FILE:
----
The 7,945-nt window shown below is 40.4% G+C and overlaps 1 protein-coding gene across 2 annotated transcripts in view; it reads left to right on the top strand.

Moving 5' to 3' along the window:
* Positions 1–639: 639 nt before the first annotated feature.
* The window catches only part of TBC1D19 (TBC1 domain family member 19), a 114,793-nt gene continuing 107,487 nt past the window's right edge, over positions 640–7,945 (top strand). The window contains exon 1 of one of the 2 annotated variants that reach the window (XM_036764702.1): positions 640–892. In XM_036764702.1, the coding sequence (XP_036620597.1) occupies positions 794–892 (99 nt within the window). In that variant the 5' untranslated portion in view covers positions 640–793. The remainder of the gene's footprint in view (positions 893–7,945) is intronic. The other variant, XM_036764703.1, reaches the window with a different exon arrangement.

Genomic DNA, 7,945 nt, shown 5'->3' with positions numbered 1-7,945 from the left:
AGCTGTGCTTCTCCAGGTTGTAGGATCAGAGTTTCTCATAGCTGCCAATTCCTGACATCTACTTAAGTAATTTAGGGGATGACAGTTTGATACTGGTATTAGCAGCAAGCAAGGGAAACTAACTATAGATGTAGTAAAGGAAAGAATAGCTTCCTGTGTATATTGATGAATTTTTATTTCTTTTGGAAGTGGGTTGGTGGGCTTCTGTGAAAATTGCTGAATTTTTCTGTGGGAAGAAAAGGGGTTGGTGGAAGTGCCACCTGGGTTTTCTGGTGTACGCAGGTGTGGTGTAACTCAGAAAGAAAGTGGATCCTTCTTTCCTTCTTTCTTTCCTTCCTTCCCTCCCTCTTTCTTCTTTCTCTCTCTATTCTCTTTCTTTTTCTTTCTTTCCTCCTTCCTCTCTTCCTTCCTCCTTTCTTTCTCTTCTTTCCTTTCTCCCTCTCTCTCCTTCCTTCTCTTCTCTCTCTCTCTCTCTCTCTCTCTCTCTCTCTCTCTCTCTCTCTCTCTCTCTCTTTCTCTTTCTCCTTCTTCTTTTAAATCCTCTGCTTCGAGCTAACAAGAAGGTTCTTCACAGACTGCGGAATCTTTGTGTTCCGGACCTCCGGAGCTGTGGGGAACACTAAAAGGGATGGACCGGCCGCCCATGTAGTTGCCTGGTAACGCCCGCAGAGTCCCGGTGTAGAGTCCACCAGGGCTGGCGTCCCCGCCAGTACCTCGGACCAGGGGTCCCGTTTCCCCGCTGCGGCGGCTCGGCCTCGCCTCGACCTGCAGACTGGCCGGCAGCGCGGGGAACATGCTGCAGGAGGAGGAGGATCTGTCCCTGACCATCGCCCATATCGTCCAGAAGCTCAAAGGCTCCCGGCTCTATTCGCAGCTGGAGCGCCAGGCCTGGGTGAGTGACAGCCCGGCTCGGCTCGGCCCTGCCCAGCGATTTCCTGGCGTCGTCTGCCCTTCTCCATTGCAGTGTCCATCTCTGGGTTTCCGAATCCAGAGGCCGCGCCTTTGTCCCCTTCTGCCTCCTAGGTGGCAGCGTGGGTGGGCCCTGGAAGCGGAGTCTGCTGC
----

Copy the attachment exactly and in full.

The 7,945-nt window shown below is 40.4% G+C and overlaps 1 protein-coding gene across 2 annotated transcripts in view; it reads left to right on the top strand.

Moving 5' to 3' along the window:
* Positions 1–639: 639 nt before the first annotated feature.
* The window catches only part of TBC1D19 (TBC1 domain family member 19), a 114,793-nt gene continuing 107,487 nt past the window's right edge, over positions 640–7,945 (top strand). The window contains exon 1 of one of the 2 annotated variants that reach the window (XM_036764702.1): positions 640–892. In XM_036764702.1, the coding sequence (XP_036620597.1) occupies positions 794–892 (99 nt within the window). In that variant the 5' untranslated portion in view covers positions 640–793. The remainder of the gene's footprint in view (positions 893–7,945) is intronic. The other variant, XM_036764703.1, reaches the window with a different exon arrangement.

Genomic DNA, 7,945 nt, shown 5'->3' with positions numbered 1-7,945 from the left:
AGCTGTGCTTCTCCAGGTTGTAGGATCAGAGTTTCTCATAGCTGCCAATTCCTGACATCTACTTAAGTAATTTAGGGGATGACAGTTTGATACTGGTATTAGCAGCAAGCAAGGGAAACTAACTATAGATGTAGTAAAGGAAAGAATAGCTTCCTGTGTATATTGATGAATTTTTATTTCTTTTGGAAGTGGGTTGGTGGGCTTCTGTGAAAATTGCTGAATTTTTCTGTGGGAAGAAAAGGGGTTGGTGGAAGTGCCACCTGGGTTTTCTGGTGTACGCAGGTGTGGTGTAACTCAGAAAGAAAGTGGATCCTTCTTTCCTTCTTTCTTTCCTTCCTTCCCTCCCTCTTTCTTCTTTCTCTCTCTATTCTCTTTCTTTTTCTTTCTTTCCTCCTTCCTCTCTTCCTTCCTCCTTTCTTTCTCTTCTTTCCTTTCTCCCTCTCTCTCCTTCCTTCTCTTCTCTCTCTCTCTCTCTCTCTCTCTCTCTCTCTCTCTCTCTCTCTCTCTCTCTCTTTCTCTTTCTCCTTCTTCTTTTAAATCCTCTGCTTCGAGCTAACAAGAAGGTTCTTCACAGACTGCGGAATCTTTGTGTTCCGGACCTCCGGAGCTGTGGGGAACACTAAAAGGGATGGACCGGCCGCCCATGTAGTTGCCTGGTAACGCCCGCAGAGTCCCGGTGTAGAGTCCACCAGGGCTGGCGTCCCCGCCAGTACCTCGGACCAGGGGTCCCGTTTCCCCGCTGCGGCGGCTCGGCCTCGCCTCGACCTGCAGACTGGCCGGCAGCGCGGGGAACATGCTGCAGGAGGAGGAGGATCTGTCCCTGACCATCGCCCATATCGTCCAGAAGCTCAAAGGCTCCCGGCTCTATTCGCAGCTGGAGCGCCAGGCCTGGGTGAGTGACAGCCCGGCTCGGCTCGGCCCTGCCCAGCGATTTCCTGGCGTCGTCTGCCCTTCTCCATTGCAGTGTCCATCTCTGGGTTTCCGAATCCAGAGGCCGCGCCTTTGTCCCCTTCTGCCTCCTAGGTGGCAGCGTGGGTGGGCCCTGGAAGCGGAGTCTGCTGC